I liked the atmosphere and the character stuff in this one, the guest cast coming across with a little more depth and humanity in this one than the cast of the last episode "The Empress of Mars."  Those soldiers seems one dimensional, and while I won't claim these characters were top notch, they just fared a little better in my view.

There's some good stuff to be found here: a good supporting cast, good bits for our main players, a solid script, a new monster, and a nice little end bit for Missy to set up the upcoming two-part finale that will most likely wrap up her arc for the year, which we've clearly been building towards since the word go.  For me, another solid winner in this solid season. Capaldi's era is shaping up to be quite consistent and entertaining!

NEXT TIME: Missy's Test


Story: Empress of Mars
Written By: Mark Gatiss
Length: 45 Minutes
Year: 2017

I have given "The Empress of Mars" a couple of watches, and I have to say it just doesn't thrill me. I don't hate it by any stretch, I just found it kind of by the numbers and I think my own general disinterest in the Ice Warriors leaves me a bit cold (pun absolutely not intended).  There are things I like, the juxtaposition of Victorian soldiers on Mars is neat, and the way that people were curled up into balls whenever the Ice Warriors shot them was fun.  The whole idea of it seems more entertaining in theory than it ever does for me in execution.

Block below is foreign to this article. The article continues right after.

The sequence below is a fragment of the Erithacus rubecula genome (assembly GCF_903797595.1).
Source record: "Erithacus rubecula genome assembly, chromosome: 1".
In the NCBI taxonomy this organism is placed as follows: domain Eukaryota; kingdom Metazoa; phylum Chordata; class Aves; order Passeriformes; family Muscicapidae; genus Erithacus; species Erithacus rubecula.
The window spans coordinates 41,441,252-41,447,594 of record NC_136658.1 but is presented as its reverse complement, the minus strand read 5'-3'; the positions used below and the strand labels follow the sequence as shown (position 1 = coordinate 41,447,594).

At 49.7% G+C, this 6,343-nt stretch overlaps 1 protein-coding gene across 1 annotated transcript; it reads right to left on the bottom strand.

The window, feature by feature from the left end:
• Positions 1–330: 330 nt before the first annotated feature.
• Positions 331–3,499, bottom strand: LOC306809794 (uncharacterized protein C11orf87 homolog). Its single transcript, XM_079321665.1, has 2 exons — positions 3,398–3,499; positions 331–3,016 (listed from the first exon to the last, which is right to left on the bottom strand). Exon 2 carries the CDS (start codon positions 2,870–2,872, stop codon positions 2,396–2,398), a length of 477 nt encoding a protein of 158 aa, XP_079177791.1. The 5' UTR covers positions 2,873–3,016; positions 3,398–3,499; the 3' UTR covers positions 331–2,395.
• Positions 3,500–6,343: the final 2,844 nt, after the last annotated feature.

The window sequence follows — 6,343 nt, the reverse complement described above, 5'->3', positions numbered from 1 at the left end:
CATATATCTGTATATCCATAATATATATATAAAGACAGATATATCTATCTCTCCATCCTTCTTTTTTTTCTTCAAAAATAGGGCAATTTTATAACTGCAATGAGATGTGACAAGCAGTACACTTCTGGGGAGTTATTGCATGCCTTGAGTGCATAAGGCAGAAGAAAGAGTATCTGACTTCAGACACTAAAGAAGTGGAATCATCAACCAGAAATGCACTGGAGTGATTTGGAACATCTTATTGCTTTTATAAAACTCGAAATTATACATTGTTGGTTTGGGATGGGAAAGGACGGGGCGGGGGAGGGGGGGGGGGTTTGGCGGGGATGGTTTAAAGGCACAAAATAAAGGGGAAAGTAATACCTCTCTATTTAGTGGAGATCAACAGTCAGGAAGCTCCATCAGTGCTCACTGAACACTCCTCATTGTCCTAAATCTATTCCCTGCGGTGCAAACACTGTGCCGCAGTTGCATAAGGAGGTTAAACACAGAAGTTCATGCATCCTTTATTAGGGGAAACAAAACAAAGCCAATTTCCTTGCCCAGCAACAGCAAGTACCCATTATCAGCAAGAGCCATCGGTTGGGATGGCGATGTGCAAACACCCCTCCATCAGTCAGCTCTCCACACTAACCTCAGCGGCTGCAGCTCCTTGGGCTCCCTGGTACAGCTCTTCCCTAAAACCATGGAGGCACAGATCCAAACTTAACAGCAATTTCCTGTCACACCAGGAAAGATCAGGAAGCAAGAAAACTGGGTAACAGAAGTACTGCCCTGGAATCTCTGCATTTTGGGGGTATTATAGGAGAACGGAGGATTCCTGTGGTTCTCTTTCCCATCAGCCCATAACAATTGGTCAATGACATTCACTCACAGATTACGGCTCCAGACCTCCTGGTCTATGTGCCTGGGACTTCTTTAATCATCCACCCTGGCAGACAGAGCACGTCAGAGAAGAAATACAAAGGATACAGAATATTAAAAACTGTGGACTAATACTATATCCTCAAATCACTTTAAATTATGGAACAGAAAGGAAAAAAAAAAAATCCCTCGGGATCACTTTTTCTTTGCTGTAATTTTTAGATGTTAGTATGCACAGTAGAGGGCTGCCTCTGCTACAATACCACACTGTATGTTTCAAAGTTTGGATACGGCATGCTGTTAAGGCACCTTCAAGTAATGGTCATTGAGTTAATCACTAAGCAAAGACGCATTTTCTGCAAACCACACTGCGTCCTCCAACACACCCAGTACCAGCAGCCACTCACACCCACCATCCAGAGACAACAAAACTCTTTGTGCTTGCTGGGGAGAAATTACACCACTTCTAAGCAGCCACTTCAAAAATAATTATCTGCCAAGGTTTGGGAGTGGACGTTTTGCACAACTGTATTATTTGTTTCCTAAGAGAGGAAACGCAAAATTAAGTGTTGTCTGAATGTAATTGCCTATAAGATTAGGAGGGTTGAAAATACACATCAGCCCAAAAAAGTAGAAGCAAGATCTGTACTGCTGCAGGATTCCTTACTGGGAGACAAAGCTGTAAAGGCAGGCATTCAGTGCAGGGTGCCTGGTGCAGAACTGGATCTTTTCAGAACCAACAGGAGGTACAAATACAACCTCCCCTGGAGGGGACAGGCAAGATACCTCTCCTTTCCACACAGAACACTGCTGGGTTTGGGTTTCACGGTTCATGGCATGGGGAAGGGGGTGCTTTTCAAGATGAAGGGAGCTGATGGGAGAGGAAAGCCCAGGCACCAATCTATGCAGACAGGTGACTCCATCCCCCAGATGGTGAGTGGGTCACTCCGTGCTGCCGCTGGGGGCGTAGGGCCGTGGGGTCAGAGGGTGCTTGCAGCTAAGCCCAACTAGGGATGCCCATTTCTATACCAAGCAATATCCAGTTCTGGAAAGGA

That all said it is probably on the higher end of Mark Gatiss episodes, below his previous Ice Warrior entry ("Cold War") for me, but not as fun as "The Crimson Horror." In a way this almost seems like a cross between Gatiss' two Series 7 entries, with the Victorian fun stuff mixed with the Ice Warriors...I just didn't think it did anything terribly special with a premise that is, admittedly, kind of fun.